The Untapped Audience: Postcards and Outreach

There has been and continues to be a lot of conversation in the outreach circles about audiences. Some of this tends to center on millennials. But, I like to think more broadly. As archives, we tend to reach a very particular crowd: the academics and the older folk (aka 60+). Now, in all fairness, I don’t have an issue with those crowds. However, for archives to continue to thrive, we have to think beyond these groups.

At my institution, we are a government archives. Making government archives interesting and enticing to the average man or woman is already a bit difficult. Difficult not impossible. And, our audience tends to be the two listed above.

We are more of an archives and a library. We do have an exhibit space but we aren’t a traditional museum. About a year ago, I learned about the Austin Museum Partnership. It’s a professional organization in Austin composed of local museums. As someone who found herself immersed in museum-related responsibilities (Exhibits chair), I liked the idea of being a part of an organization where I could learn from others. So far, the experience has been great.

For the first time ever, the Texas State Library and Archives participated in Austin Museum Day. Each year in September, the museums in Austin and the surrounding areas open their doors for low cost and/or no cost admission to visitors. Not only can they check out the exhibits but museum professionals will offer tours or activities to the public.

At first, while initially excited, I thought who would come to TSLAC (pronounced tee-slack)? What would we have to offer ‘the public.’?

At the time, we had a Wish You Were Here postcard exhibit that was set to close. I thought, why not have a Make Your Own Postcard station. Give people (especially kids) the opportunity to make their own postcards. We would provide all the supplies. From there, I added a Show and Tell station, a chance to view original postcards from our collections. Make archives a tactile experience. Rather than view postcards behind half an inch of glass, they can hold them (in mylar of course). Read the messages for themselves. Lastly, tapping into a contact within my institution, we offered FREE face painting. (Side note: I had the opportunity of working with a coworker who dabbled in art and did face painting for fun).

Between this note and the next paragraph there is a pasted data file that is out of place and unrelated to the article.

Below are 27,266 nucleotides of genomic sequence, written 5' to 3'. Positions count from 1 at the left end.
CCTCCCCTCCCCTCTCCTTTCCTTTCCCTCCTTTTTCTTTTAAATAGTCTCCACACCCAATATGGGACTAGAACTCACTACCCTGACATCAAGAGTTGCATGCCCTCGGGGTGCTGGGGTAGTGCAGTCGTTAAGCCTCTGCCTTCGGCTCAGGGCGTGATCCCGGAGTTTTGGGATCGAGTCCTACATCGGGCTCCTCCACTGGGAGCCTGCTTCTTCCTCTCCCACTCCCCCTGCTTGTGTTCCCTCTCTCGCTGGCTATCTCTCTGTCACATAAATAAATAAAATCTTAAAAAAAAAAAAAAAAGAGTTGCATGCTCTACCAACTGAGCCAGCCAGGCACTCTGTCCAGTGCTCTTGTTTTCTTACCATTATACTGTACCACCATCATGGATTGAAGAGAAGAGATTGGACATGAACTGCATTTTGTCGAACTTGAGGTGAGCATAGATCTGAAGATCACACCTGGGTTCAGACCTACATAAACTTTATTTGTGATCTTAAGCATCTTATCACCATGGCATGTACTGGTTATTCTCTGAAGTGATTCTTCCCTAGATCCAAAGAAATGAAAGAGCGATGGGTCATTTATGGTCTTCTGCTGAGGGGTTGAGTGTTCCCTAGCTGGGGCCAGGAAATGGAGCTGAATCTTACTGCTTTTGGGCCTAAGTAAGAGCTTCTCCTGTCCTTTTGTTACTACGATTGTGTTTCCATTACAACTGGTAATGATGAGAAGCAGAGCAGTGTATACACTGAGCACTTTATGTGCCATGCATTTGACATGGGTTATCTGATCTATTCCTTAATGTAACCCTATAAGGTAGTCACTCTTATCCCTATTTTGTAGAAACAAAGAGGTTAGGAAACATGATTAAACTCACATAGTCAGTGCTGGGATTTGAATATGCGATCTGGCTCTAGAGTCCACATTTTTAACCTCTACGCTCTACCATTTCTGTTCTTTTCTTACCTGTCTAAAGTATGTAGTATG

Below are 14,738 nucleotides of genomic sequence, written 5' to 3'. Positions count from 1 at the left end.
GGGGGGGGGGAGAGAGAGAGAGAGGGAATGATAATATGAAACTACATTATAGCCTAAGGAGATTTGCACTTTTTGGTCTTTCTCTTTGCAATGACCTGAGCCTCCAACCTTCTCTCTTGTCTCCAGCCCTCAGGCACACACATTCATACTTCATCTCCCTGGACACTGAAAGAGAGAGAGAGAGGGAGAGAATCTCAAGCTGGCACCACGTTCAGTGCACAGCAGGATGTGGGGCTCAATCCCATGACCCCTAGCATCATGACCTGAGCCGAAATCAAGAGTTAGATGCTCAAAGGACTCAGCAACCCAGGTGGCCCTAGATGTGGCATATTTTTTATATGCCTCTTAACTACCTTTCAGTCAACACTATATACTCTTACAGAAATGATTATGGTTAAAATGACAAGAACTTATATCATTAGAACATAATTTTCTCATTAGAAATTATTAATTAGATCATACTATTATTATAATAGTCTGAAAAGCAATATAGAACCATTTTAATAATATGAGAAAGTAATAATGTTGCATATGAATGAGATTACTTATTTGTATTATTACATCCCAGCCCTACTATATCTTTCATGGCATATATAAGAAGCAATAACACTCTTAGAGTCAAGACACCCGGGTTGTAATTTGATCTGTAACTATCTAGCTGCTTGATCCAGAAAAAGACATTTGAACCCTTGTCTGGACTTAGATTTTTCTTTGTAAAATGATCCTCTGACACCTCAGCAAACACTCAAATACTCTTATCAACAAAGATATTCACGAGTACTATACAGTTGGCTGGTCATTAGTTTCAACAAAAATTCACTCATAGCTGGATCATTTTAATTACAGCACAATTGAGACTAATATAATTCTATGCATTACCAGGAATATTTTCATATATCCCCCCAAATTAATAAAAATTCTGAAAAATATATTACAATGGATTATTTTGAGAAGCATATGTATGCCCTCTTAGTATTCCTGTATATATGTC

Now the challenges were this: TSLAC isn’t typically open on Sunday AND we are tucked away on the east side of the Texas Capitol complex. Not super easy to spot. For the first, that was an easy fix to make sure we would be open but the question was: would people come? Second, one of my volunteers on the day graciously offered to go out on the Capitol grounds and round people up. And that she did!

So you’re probably wondering: why is this post called the untapped audience? As it turns out, by taking this leap, we reached an audience that doesn’t normally come to us. And, if they do, they seldom linger. During the 4 hours we were open, I saw families and younger adults (under age 60). With the kids occupied at the various stations, parents had a moment to check out our exhibit. To really take in what it is we have to offer. I fielded many questions where people were curious about who we are, what we do, and what we have. I’d wager that the parents were more keen on the Show and Tell station then their kids. They held the postcards. Read the messages and asked questions. The younger adults joined right in on the Make Your Own Postcard station. They, like the kids, enjoyed the hands on activities. They too stopped to ask questions.

For a first time participant, TSLAC had over 100 visitors in a 4 hour window!

The point of this is, dear reader, don’t be afraid to jump out there. To try an event for an audience you don’t normally reach. I am extremely fortunate that the Austin Museum Partnership exists and that they do Austin Museum Day. The great thing was they handled all of the promotion from radio spots, to newspaper articles, to social media campaigns. All of it.  Because of that, I had more time I could devote to thinking about the activities.

My general guidelines for reaching the untapped audience:

  1. Start small – We could have done so much more but since this was our first time, I opted to just do 4 hours and 3 stations.
  2. Don’t be afraid (to succeed or fail) – A lot of outreach is trial and error. This event could have easily gone south. Our event was a solid success. I like to think that more people are aware of us after today than before.

Based on feedback back from visitors, I already have some ideas for next year. Maybe we can even break 200! *fingers crossed*



About Ashley S

I'm an archivist!
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